So this invocation destroys bad energy in physical and energetic space. Shiva is usually depicted with a serpent around his neck, which represents Kundalini, or life energy.
Shiva is that the god of:
YOGA POSTURE: NATARAJASANA
Natarajasana may be a pose representing the deity in one of his most beloved forms. The word Natarajasana comes from two words: nata, meaning acrobat, and raja, meaning king.
Shiva, depicted as Nataraj, is usually shown dancing to represent this meaning.
Natarajasana || Dancer pose
This dance is ever fluctuating and changing. This expression symbolizes the dynamic cultural expression of life. As in life, the external posture could also be filled with movement and far wobbling once we practice, it requires a still, calm mind to remain balanced. Evoke the cyclical nature of Shiva by adding Natarajasana into your practice.
GANESH (OR GANESHA)
Recognized for his elephant head, Ganesh of the foremost prevalent and best-known deities. (Also referred to as Ganesha.) Ganesh is Shiva’s firstborn son. His large, elephantine head symbolizes the wisdom and knowledge that he bestows upon his seekers. He grants luck to those that offer him, delicious sweets. He is the ruler of astrology, mantra (sound), and yoga and is related to the humanities and sciences.
It is especially common to wish to Ganesha before any significant venture like a marriage or a replacement project because he removes obstacles to success and luck.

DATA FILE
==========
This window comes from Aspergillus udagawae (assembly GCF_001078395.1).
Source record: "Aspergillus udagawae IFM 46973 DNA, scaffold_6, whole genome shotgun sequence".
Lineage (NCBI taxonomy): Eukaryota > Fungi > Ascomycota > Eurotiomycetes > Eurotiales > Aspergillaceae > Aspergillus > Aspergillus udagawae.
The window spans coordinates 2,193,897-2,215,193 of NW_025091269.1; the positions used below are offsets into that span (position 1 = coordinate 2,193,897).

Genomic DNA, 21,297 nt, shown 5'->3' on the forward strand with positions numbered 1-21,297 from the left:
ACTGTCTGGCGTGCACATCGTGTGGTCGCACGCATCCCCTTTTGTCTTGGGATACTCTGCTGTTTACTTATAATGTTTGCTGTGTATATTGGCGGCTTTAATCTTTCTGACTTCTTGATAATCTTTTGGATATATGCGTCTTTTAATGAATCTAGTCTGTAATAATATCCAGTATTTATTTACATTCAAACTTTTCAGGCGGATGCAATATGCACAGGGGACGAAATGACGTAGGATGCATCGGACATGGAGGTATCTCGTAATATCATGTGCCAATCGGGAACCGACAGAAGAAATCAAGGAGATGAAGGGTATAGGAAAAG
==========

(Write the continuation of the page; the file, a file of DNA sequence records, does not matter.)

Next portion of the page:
Some myths and stories explain how Ganesha came to possess an elephant head. Still, it’s thought that the humorous image stills the rational mind and its doubts. Therefore, in meditation, we practice looking beyond outer appearances and forms.
Ganesh is that the god of:
- Removing obstacles
- Good Fortune
YOGA POSTURE: VIRABHADRASANA II
Warrior two on the mountain there are a couple of yoga poses that embody Ganesha’s resilient strength and fearlessness. one among these postures is Virabhadrasana or Warrior II.
A yoga posture like Warrior II emphasizes a connection to the basis chakra.
The expansive, stable qualities of Warrior 2 make it the right posture to represent Ganesha’s immense strength. Before embarking on your day or an adventure, you’ll want to practice this pose inspired by one of the foremost well-known Hindu gods.
Another easily distinguishable Hindu god is Hanuman, the deity depicted as a monkey. Hanuman represents the perfect devotee of the gods. Meditate on Hanuman as a logo of strength, perseverance, and devotion. To embody Hanuman is to embody absolute love and dedication. Yoga is usually considered the practice of having the ability to regulate one’s mind. Since the five senses are the gateway to the mind, Hanuman is that the god of sensory control.
His attributes are often related to extraordinary strength, as long as he believes within the cause!
Hanuman is usually called upon in times of trouble. He teaches us about the unlimited power that lies within the human heart. When we direct our energies to god, as shown within the epic tale Ramayana, anything is feasible.
Hanuman is that the god of:
YOGA POSTURE: HANUMANASANA
Known as ‘the splits’ Hanumanasana is one posture that needs tons of dedication and therefore the patience of a saint to master.
The monkey god Hanuman represents devotion, selfless service, dedication, and indomitable willpower. The physical posture, Hanumanasana, represents his ability to leap great distances. During the battle between Rama and Ravana within the Ramayana, Hanuman jumped from India to Lanka to comfort Sita.
In the story, he brought Sita a hoop from Rama to remind her of the love that they had for her. Hanuman was so loyal towards Rama, that when offered a gift for his bravery and dedication to Rama and Sita. He asked only to be ready to still serve them. As you practice Hanumanasana, visualize yourself, closing the space between yourself and your goals.